Puppeteer

Author Topic: The Redstone Diesel project  (Read 99101 times)

mobile_bob

  • Administrator
  • Hero Member
  • *****
  • Posts: 2909
    • View Profile
Re: The Redstone Diesel project
« Reply #105 on: August 21, 2009, 03:59:32 AM »
Dave:

what you are describing is a good bypass filteration system, and not a full flow system
unless i am missing something.

on the chinese single's changfa/redstone they use a gearotor oil pump driven off the countershaft
(lower shaft on those with twin counters), the pump sucks oil up through the sump as normal
and admits this pressurized oil via a passage in the block.. to the mainbrg.. crank.. big end. etc.

if one were to remove the pump, press in a plug into the passage, then drill the pump for an external pressure
line, to feed a filter and a bypass (the bypass exhaust could then be routed through a bypass filter and then dump back
into the crankcase) , the now filtered and pressurized/regulated oil is then routed to the end of the case where the crankcase cover opens to expose the crank, rod assy,,

along the edge of the crankcase under the gskt inline with the oil pump there is another plug, remove it
and insert the filtered/regulated oil into there, that is the rifle drilled passage to the  main brg that passes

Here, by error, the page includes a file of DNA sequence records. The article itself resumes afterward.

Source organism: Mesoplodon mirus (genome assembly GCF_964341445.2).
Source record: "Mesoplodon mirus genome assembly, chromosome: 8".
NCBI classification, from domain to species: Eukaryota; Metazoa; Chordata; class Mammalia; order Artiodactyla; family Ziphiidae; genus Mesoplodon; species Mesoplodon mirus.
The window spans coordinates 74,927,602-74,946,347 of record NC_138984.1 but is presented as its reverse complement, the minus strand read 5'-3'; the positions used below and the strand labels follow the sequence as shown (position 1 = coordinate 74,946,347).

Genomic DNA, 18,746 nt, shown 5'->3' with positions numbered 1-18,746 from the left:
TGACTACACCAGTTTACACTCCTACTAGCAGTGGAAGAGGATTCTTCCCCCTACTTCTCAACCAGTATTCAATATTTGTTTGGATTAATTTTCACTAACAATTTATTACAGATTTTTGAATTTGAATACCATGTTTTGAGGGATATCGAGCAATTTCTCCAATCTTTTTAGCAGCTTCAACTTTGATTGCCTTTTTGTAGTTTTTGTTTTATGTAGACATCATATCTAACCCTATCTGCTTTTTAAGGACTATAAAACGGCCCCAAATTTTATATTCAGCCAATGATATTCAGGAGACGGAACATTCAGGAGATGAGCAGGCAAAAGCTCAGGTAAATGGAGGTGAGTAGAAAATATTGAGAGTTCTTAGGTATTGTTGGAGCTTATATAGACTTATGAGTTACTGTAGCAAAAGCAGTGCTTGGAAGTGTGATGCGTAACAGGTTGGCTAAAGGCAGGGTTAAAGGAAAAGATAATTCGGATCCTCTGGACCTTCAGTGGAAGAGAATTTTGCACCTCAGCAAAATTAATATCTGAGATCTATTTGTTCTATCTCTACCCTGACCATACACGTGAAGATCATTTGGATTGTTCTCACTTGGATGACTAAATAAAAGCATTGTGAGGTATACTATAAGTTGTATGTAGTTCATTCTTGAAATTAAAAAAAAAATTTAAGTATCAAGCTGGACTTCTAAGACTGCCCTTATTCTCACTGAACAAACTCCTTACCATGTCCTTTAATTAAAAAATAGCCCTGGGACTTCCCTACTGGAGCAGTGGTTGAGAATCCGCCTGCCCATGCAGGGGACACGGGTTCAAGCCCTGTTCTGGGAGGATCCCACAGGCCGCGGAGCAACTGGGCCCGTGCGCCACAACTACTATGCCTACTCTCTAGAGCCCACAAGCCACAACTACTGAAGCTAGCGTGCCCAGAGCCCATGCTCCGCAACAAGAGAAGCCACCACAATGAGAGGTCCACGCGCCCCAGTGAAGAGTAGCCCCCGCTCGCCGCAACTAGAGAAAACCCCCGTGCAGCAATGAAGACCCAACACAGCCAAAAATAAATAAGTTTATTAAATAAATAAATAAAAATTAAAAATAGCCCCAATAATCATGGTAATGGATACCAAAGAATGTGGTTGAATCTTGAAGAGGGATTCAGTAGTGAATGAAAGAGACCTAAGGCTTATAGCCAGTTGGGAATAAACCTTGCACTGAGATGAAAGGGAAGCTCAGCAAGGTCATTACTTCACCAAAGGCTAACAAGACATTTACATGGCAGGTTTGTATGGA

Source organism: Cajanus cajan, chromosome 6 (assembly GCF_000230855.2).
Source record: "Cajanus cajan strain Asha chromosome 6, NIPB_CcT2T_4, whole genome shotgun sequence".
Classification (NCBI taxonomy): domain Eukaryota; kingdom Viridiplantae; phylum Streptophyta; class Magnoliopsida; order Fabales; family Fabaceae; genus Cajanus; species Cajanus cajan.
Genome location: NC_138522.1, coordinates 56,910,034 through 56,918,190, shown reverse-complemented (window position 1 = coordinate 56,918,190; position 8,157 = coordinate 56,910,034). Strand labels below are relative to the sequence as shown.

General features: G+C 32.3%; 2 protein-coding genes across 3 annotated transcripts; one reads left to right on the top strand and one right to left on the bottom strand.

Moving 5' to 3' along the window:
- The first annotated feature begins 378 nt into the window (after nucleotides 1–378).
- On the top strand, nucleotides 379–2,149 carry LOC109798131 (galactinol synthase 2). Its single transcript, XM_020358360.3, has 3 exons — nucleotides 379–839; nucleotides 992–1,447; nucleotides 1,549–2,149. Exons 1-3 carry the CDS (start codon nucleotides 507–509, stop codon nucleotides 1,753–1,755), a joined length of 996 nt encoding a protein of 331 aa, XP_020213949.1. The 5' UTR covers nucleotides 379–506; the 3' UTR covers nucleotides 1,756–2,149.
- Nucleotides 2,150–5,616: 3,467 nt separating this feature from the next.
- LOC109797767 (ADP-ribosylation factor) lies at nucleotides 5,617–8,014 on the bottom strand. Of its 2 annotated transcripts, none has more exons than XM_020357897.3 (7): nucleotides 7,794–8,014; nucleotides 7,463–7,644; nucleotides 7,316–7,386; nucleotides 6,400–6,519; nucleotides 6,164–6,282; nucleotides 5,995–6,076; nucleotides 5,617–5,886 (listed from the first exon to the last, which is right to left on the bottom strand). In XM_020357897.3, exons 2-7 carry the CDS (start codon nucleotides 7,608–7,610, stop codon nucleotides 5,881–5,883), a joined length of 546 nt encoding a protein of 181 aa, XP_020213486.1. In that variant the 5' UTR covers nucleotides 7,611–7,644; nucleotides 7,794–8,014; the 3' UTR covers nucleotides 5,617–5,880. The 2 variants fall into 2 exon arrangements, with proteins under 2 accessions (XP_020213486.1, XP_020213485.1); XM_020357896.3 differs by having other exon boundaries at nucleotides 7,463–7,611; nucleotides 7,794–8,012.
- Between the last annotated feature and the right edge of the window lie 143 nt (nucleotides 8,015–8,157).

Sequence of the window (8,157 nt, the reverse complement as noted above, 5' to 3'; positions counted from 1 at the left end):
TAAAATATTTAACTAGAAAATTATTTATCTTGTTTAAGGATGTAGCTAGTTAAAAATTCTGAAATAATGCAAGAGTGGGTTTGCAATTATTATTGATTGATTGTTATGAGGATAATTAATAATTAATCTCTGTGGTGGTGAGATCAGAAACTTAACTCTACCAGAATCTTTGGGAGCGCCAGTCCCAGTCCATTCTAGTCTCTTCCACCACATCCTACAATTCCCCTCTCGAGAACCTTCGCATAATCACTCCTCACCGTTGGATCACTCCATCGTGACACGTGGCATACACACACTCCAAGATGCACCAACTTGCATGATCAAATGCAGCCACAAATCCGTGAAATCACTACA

right under the passage we plugged under the oil pump in the beginning

what you end up with now is a full flow filtration system that has all the oil that is pressurized and fed to brgs, bushings
etc fully filtered and regulated to whatever psi you want it to, and
you have all the bypass oil filtered as well in your bypass filter.

depending on the quality of filteration one could then be assured that all the oil being fed into the brgs is filtered to whatever micron
one thinks he wants.

with such a system there is no chance of an errant piece of swarf, sand, grit, bug, etc can foul a brg or scratch a crankjournal.

and before anyone goes ape about KISS and safety of external oil lines, i would not recommend steel lines because most folks
won't secure them properly, i would however suggest JIC hydaulic lines size #4 as being adequate and with a lifespan longer than
most of us want to wait for especially in standby/emergency use.  even when they do fail it is not catastrophic, they just start to
weep and drip for a long time before they start to dribble and then much longer before they squirt

a #4 hydraulic hose is good for ~4000psi iirc, certainly far more than the need.

i probaby would not go to the trouble of fitting all this up on a standby engine, but for an engine that will be running long hours
and if i were to do a complete tear down?? you betcha,,, thats the time to make the necessary changes.

i like the idea of getting the oil pressure down to something reasonable, it allows an off the shelf oil pressure switch to monitor
the pressure and shut down the engine if the pressure falls dangerously low.

fwiw

bob g
otherpower.com, microcogen.info, practicalmachinist.com